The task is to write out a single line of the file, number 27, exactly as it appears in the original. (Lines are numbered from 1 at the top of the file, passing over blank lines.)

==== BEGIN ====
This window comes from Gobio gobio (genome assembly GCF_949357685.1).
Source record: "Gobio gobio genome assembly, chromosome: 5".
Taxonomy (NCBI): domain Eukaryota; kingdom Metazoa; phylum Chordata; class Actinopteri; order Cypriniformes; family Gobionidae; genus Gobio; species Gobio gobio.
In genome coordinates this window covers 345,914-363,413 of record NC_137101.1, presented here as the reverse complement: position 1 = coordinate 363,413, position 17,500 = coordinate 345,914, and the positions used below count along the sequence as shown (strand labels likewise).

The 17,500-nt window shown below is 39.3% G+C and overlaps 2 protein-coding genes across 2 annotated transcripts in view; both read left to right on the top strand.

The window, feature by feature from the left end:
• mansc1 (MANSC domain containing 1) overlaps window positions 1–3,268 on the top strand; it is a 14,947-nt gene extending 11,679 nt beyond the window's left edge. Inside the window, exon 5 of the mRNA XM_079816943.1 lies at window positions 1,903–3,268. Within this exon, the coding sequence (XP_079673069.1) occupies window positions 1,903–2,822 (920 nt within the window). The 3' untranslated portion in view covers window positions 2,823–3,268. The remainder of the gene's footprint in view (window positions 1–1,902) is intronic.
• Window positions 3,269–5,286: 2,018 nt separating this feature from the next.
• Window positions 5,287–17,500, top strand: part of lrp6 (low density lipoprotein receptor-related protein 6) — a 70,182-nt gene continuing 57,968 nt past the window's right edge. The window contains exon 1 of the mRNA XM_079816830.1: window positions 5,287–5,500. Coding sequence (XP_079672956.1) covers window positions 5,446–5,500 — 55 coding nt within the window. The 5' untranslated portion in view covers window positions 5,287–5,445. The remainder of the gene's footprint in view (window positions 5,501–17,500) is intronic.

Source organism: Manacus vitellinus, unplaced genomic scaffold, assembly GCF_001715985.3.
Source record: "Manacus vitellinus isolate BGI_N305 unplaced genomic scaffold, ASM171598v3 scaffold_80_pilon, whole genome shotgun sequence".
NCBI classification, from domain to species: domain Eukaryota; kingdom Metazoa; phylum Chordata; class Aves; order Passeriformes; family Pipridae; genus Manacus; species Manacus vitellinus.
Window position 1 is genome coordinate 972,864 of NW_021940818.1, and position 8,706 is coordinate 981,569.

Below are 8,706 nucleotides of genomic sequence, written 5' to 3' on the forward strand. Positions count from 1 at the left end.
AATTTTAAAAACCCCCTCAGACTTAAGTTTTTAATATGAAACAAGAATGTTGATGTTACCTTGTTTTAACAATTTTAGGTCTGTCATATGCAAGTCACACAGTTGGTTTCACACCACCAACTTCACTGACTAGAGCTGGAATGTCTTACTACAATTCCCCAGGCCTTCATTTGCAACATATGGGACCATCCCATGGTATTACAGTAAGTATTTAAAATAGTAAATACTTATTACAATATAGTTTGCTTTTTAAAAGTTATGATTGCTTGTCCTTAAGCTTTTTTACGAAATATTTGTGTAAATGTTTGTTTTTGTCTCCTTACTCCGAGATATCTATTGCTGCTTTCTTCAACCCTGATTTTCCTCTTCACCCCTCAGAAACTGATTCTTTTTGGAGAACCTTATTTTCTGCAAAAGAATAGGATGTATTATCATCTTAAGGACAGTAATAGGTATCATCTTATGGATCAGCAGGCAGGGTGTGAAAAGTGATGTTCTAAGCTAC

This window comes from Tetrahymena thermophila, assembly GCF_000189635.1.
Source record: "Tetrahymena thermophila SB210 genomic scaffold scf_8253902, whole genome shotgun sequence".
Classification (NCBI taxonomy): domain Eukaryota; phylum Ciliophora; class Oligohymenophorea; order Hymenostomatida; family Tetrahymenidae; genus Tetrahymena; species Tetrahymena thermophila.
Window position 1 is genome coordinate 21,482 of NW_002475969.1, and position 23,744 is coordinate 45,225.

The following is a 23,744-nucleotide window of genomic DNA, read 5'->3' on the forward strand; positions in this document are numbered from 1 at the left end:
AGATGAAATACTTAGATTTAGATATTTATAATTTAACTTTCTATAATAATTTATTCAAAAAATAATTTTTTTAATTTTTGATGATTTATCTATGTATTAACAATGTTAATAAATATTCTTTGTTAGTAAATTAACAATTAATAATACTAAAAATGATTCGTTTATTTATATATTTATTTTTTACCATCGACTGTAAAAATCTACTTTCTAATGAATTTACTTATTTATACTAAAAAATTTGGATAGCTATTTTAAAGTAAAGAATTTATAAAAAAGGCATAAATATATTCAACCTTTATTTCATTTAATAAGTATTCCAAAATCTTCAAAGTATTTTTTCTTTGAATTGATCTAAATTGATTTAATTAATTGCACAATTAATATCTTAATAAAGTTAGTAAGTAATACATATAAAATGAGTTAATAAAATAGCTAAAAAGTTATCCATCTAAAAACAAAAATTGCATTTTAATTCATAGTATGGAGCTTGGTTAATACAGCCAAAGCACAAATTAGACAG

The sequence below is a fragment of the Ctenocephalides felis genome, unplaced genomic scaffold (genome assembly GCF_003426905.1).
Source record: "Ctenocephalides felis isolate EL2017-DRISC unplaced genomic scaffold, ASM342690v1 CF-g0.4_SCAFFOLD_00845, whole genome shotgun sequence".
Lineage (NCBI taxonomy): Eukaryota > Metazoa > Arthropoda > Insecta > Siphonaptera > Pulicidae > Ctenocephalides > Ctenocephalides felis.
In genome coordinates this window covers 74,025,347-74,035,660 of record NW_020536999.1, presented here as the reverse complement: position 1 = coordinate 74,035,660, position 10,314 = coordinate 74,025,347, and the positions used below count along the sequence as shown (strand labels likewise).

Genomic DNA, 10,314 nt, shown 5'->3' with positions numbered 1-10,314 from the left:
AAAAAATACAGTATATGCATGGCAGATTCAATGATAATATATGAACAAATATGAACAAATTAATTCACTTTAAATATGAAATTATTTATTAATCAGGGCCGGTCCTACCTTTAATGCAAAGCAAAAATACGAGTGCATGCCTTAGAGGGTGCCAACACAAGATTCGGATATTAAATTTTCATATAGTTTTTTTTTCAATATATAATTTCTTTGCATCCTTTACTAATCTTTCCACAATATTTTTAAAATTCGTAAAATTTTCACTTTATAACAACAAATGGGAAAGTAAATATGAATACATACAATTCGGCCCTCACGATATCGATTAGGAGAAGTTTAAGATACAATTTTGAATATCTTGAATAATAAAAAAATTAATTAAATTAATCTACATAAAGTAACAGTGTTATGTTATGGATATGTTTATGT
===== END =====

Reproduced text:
AAAAAATACAGTATATGCATGGCAGATTCAATGATAATATATGAACAAATATGAACAAATTAATTCACTTTAAATATGAAATTATTTATTAATCAGGGCCGGTCCTACCTTTAATGCAAAGCAAAAATACGAGTGCATGCCTTAGAGGGTGCCAACACAAGATTCGGATATTAAATTTTCATATAGTTTTTTTTTCAATATATAATTTCTTTGCATCCTTTACTAATCTTTCCACAATATTTTTAAAATTCGTAAAATTTTCACTTTATAACAACAAATGGGAAAGTAAATATGAATACATACAATTCGGCCCTCACGATATCGATTAGGAGAAGTTTAAGATACAATTTTGAATATCTTGAATAATAAAAAAATTAATTAAATTAATCTACATAAAGTAACAGTGTTATGTTATGGATATGTTTATGT